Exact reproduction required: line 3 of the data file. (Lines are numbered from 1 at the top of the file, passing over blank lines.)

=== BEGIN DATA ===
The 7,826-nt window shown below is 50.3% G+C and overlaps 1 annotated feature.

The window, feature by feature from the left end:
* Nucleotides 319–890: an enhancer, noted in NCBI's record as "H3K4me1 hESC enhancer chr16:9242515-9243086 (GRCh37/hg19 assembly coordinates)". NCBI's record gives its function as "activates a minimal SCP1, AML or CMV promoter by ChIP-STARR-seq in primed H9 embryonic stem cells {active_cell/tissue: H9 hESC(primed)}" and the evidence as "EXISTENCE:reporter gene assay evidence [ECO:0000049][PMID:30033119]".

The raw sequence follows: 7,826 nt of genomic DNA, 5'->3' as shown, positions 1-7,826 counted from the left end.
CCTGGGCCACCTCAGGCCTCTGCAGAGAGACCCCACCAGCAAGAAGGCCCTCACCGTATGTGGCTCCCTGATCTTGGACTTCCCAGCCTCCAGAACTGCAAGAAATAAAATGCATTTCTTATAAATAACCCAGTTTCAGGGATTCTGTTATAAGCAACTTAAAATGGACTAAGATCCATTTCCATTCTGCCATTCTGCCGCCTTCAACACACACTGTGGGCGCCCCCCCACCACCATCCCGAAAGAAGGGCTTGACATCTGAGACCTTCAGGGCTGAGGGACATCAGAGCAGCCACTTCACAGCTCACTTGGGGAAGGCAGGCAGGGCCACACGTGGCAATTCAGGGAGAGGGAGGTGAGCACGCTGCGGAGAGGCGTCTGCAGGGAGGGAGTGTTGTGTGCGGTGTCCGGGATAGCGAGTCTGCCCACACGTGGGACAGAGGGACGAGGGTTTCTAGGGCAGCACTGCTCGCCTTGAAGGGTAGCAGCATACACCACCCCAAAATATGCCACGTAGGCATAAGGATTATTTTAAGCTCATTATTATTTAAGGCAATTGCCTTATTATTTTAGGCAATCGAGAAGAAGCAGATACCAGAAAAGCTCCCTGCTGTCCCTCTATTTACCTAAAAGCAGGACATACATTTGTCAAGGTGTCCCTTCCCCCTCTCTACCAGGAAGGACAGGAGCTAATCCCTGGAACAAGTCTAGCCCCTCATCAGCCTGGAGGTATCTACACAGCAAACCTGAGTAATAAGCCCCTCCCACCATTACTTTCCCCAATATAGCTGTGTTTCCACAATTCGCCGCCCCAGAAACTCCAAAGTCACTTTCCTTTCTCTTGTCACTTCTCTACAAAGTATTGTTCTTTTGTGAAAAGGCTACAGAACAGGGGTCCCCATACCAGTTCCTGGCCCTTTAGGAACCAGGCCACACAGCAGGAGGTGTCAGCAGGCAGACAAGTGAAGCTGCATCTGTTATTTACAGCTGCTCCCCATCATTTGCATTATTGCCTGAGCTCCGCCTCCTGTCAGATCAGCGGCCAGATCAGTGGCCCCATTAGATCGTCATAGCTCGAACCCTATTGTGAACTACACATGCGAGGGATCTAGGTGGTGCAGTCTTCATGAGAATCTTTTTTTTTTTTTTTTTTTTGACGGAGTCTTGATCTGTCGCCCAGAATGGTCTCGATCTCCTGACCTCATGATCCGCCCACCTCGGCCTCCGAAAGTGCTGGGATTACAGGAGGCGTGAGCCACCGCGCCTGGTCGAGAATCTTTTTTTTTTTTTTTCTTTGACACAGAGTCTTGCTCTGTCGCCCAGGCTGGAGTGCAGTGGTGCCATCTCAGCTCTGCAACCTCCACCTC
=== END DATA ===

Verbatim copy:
* Nucleotides 319–890: an enhancer, noted in NCBI's record as "H3K4me1 hESC enhancer chr16:9242515-9243086 (GRCh37/hg19 assembly coordinates)". NCBI's record gives its function as "activates a minimal SCP1, AML or CMV promoter by ChIP-STARR-seq in primed H9 embryonic stem cells {active_cell/tissue: H9 hESC(primed)}" and the evidence as "EXISTENCE:reporter gene assay evidence [ECO:0000049][PMID:30033119]".